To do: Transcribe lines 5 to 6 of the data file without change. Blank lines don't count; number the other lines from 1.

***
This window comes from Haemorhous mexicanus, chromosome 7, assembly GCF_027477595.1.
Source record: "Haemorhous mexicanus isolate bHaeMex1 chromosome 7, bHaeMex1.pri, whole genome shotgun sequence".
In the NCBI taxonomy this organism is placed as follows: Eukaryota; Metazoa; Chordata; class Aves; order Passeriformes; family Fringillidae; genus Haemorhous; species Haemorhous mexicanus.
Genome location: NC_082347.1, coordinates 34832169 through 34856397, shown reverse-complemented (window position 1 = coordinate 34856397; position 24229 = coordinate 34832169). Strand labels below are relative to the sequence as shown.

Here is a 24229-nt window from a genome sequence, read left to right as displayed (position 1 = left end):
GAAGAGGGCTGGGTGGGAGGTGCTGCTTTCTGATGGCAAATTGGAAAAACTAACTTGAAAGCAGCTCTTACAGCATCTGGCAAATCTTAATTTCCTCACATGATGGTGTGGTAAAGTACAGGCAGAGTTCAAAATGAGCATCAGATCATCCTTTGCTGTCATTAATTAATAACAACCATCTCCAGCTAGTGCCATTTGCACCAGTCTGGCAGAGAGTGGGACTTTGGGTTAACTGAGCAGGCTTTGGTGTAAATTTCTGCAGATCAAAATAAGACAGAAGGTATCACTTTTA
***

Here is a 24229-nt window from a genome sequence, read left to right as displayed (position 1 = left end):
GAAGAGGGCTGGGTGGGAGGTGCTGCTTTCTGATGGCAAATTGGAAAAACTAACTTGAAAGCAGCTCTTACAGCATCTGGCAAATCTTAATTTCCTCACATGATGGTGTGGTAAAGTACAGGCAGAGTTCAAAATGAGCATCAGATCATCCTTTGCTGTCATTAATTAATAACAACCATCTCCAGCTAGTGCCATTTGCACCAGTCTGGCAGAGAGTGGGACTTTGGGTTAACTGAGCAGGCTTTGGTGTAAATTTCTGCAGATCAAAATAAGACAGAAGGTATCACTTTTA